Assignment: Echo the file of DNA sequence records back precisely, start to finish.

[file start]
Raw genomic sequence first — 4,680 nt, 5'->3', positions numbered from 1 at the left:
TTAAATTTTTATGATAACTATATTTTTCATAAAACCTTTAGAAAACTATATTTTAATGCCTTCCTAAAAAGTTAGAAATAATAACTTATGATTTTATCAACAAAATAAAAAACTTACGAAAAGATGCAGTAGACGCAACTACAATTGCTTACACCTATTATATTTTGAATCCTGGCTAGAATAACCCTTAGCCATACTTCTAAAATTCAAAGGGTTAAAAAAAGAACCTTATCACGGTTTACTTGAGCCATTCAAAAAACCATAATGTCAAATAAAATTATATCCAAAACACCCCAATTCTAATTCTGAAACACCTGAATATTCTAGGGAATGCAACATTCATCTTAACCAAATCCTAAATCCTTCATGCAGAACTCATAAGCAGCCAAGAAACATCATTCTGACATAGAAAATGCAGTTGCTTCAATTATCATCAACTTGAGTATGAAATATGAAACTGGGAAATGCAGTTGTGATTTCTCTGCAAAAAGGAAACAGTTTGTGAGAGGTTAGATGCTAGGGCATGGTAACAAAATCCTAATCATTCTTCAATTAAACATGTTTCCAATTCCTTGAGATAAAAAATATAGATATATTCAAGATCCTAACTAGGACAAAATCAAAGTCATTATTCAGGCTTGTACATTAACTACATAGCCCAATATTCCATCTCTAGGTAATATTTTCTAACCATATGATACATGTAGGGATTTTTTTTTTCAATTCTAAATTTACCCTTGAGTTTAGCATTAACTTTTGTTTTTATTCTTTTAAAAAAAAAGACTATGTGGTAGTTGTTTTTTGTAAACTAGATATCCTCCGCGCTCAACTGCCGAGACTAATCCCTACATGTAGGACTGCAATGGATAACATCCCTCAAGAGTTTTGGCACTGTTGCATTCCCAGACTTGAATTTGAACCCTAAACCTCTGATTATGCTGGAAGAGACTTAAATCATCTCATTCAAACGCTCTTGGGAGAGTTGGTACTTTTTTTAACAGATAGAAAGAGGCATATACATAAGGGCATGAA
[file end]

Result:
Raw genomic sequence first — 4,680 nt, 5'->3', positions numbered from 1 at the left:
TTAAATTTTTATGATAACTATATTTTTCATAAAACCTTTAGAAAACTATATTTTAATGCCTTCCTAAAAAGTTAGAAATAATAACTTATGATTTTATCAACAAAATAAAAAACTTACGAAAAGATGCAGTAGACGCAACTACAATTGCTTACACCTATTATATTTTGAATCCTGGCTAGAATAACCCTTAGCCATACTTCTAAAATTCAAAGGGTTAAAAAAAGAACCTTATCACGGTTTACTTGAGCCATTCAAAAAACCATAATGTCAAATAAAATTATATCCAAAACACCCCAATTCTAATTCTGAAACACCTGAATATTCTAGGGAATGCAACATTCATCTTAACCAAATCCTAAATCCTTCATGCAGAACTCATAAGCAGCCAAGAAACATCATTCTGACATAGAAAATGCAGTTGCTTCAATTATCATCAACTTGAGTATGAAATATGAAACTGGGAAATGCAGTTGTGATTTCTCTGCAAAAAGGAAACAGTTTGTGAGAGGTTAGATGCTAGGGCATGGTAACAAAATCCTAATCATTCTTCAATTAAACATGTTTCCAATTCCTTGAGATAAAAAATATAGATATATTCAAGATCCTAACTAGGACAAAATCAAAGTCATTATTCAGGCTTGTACATTAACTACATAGCCCAATATTCCATCTCTAGGTAATATTTTCTAACCATATGATACATGTAGGGATTTTTTTTTTCAATTCTAAATTTACCCTTGAGTTTAGCATTAACTTTTGTTTTTATTCTTTTAAAAAAAAAGACTATGTGGTAGTTGTTTTTTGTAAACTAGATATCCTCCGCGCTCAACTGCCGAGACTAATCCCTACATGTAGGACTGCAATGGATAACATCCCTCAAGAGTTTTGGCACTGTTGCATTCCCAGACTTGAATTTGAACCCTAAACCTCTGATTATGCTGGAAGAGACTTAAATCATCTCATTCAAACGCTCTTGGGAGAGTTGGTACTTTTTTTAACAGATAGAAAGAGGCATATACATAAGGGCATGAA